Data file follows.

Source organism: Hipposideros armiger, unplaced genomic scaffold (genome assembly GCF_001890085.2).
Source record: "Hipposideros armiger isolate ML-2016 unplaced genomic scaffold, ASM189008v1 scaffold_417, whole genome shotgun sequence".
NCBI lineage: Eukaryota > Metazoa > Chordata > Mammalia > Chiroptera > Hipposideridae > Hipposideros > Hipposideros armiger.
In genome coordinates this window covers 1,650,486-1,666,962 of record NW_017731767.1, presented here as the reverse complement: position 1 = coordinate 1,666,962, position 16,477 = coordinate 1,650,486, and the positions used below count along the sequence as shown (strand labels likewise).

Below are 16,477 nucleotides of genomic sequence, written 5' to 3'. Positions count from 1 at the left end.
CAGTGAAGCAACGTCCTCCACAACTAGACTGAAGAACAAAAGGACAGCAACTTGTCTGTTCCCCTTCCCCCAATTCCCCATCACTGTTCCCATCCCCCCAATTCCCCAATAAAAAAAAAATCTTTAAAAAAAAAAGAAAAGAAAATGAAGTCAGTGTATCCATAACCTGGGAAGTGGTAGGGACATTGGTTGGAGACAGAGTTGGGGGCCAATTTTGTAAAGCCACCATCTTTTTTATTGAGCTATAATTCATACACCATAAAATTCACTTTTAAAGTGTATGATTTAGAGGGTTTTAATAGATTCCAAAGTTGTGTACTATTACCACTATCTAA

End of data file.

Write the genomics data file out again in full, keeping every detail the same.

Source organism: Hipposideros armiger, unplaced genomic scaffold (genome assembly GCF_001890085.2).
Source record: "Hipposideros armiger isolate ML-2016 unplaced genomic scaffold, ASM189008v1 scaffold_417, whole genome shotgun sequence".
NCBI lineage: Eukaryota > Metazoa > Chordata > Mammalia > Chiroptera > Hipposideridae > Hipposideros > Hipposideros armiger.
In genome coordinates this window covers 1,650,486-1,666,962 of record NW_017731767.1, presented here as the reverse complement: position 1 = coordinate 1,666,962, position 16,477 = coordinate 1,650,486, and the positions used below count along the sequence as shown (strand labels likewise).

Below are 16,477 nucleotides of genomic sequence, written 5' to 3'. Positions count from 1 at the left end.
CAGTGAAGCAACGTCCTCCACAACTAGACTGAAGAACAAAAGGACAGCAACTTGTCTGTTCCCCTTCCCCCAATTCCCCATCACTGTTCCCATCCCCCCAATTCCCCAATAAAAAAAAAATCTTTAAAAAAAAAAGAAAAGAAAATGAAGTCAGTGTATCCATAACCTGGGAAGTGGTAGGGACATTGGTTGGAGACAGAGTTGGGGGCCAATTTTGTAAAGCCACCATCTTTTTTATTGAGCTATAATTCATACACCATAAAATTCACTTTTAAAGTGTATGATTTAGAGGGTTTTAATAGATTCCAAAGTTGTGTACTATTACCACTATCTAA